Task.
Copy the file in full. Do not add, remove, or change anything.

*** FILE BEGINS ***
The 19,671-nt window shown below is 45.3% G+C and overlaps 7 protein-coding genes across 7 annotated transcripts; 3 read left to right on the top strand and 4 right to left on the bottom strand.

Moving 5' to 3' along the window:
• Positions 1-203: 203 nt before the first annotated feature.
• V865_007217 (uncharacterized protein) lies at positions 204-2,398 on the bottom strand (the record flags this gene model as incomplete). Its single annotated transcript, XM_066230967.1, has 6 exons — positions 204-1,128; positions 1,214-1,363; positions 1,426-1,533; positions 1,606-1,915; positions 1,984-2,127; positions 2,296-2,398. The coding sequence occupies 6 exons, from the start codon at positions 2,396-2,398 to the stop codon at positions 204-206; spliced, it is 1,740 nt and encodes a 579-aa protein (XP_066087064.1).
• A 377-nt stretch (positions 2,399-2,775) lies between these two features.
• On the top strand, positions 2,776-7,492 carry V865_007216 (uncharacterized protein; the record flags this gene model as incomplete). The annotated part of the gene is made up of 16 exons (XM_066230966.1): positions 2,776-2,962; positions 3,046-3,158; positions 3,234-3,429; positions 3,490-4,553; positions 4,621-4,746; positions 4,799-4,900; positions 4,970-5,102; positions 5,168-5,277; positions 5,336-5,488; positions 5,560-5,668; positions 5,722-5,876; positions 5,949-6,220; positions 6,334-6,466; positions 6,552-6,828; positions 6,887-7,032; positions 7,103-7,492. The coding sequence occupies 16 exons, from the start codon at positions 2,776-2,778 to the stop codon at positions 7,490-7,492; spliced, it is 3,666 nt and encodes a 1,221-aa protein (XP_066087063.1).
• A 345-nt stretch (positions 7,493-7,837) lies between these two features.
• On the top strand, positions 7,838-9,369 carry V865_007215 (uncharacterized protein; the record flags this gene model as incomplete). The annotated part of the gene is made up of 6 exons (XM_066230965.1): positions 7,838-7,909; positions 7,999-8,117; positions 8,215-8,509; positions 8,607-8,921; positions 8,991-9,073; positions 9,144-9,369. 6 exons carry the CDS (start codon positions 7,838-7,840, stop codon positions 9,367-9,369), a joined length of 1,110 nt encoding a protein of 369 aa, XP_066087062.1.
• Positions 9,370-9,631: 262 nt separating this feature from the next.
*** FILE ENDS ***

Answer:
The 19,671-nt window shown below is 45.3% G+C and overlaps 7 protein-coding genes across 7 annotated transcripts; 3 read left to right on the top strand and 4 right to left on the bottom strand.

Moving 5' to 3' along the window:
• Positions 1-203: 203 nt before the first annotated feature.
• V865_007217 (uncharacterized protein) lies at positions 204-2,398 on the bottom strand (the record flags this gene model as incomplete). Its single annotated transcript, XM_066230967.1, has 6 exons — positions 204-1,128; positions 1,214-1,363; positions 1,426-1,533; positions 1,606-1,915; positions 1,984-2,127; positions 2,296-2,398. The coding sequence occupies 6 exons, from the start codon at positions 2,396-2,398 to the stop codon at positions 204-206; spliced, it is 1,740 nt and encodes a 579-aa protein (XP_066087064.1).
• A 377-nt stretch (positions 2,399-2,775) lies between these two features.
• On the top strand, positions 2,776-7,492 carry V865_007216 (uncharacterized protein; the record flags this gene model as incomplete). The annotated part of the gene is made up of 16 exons (XM_066230966.1): positions 2,776-2,962; positions 3,046-3,158; positions 3,234-3,429; positions 3,490-4,553; positions 4,621-4,746; positions 4,799-4,900; positions 4,970-5,102; positions 5,168-5,277; positions 5,336-5,488; positions 5,560-5,668; positions 5,722-5,876; positions 5,949-6,220; positions 6,334-6,466; positions 6,552-6,828; positions 6,887-7,032; positions 7,103-7,492. The coding sequence occupies 16 exons, from the start codon at positions 2,776-2,778 to the stop codon at positions 7,490-7,492; spliced, it is 3,666 nt and encodes a 1,221-aa protein (XP_066087063.1).
• A 345-nt stretch (positions 7,493-7,837) lies between these two features.
• On the top strand, positions 7,838-9,369 carry V865_007215 (uncharacterized protein; the record flags this gene model as incomplete). The annotated part of the gene is made up of 6 exons (XM_066230965.1): positions 7,838-7,909; positions 7,999-8,117; positions 8,215-8,509; positions 8,607-8,921; positions 8,991-9,073; positions 9,144-9,369. 6 exons carry the CDS (start codon positions 7,838-7,840, stop codon positions 9,367-9,369), a joined length of 1,110 nt encoding a protein of 369 aa, XP_066087062.1.
• Positions 9,370-9,631: 262 nt separating this feature from the next.